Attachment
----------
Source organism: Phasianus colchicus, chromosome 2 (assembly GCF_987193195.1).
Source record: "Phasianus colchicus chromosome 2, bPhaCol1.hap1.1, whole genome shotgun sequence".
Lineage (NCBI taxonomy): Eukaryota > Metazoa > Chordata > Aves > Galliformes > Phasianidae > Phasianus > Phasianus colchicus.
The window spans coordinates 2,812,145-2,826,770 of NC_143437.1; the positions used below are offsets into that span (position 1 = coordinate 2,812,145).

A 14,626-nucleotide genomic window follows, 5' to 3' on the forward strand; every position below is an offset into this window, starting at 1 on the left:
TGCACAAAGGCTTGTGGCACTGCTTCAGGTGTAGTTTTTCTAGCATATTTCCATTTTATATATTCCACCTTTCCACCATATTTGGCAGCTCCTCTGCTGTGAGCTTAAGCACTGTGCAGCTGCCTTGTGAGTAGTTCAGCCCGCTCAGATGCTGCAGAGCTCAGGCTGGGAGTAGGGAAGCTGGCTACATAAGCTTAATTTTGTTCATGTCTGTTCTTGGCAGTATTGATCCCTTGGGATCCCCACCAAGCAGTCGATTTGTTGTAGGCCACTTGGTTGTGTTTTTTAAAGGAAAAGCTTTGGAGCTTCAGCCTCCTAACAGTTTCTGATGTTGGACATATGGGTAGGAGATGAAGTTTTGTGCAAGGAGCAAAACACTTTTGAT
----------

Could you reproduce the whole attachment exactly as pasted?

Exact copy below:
Source organism: Phasianus colchicus, chromosome 2 (assembly GCF_987193195.1).
Source record: "Phasianus colchicus chromosome 2, bPhaCol1.hap1.1, whole genome shotgun sequence".
Lineage (NCBI taxonomy): Eukaryota > Metazoa > Chordata > Aves > Galliformes > Phasianidae > Phasianus > Phasianus colchicus.
The window spans coordinates 2,812,145-2,826,770 of NC_143437.1; the positions used below are offsets into that span (position 1 = coordinate 2,812,145).

A 14,626-nucleotide genomic window follows, 5' to 3' on the forward strand; every position below is an offset into this window, starting at 1 on the left:
TGCACAAAGGCTTGTGGCACTGCTTCAGGTGTAGTTTTTCTAGCATATTTCCATTTTATATATTCCACCTTTCCACCATATTTGGCAGCTCCTCTGCTGTGAGCTTAAGCACTGTGCAGCTGCCTTGTGAGTAGTTCAGCCCGCTCAGATGCTGCAGAGCTCAGGCTGGGAGTAGGGAAGCTGGCTACATAAGCTTAATTTTGTTCATGTCTGTTCTTGGCAGTATTGATCCCTTGGGATCCCCACCAAGCAGTCGATTTGTTGTAGGCCACTTGGTTGTGTTTTTTAAAGGAAAAGCTTTGGAGCTTCAGCCTCCTAACAGTTTCTGATGTTGGACATATGGGTAGGAGATGAAGTTTTGTGCAAGGAGCAAAACACTTTTGAT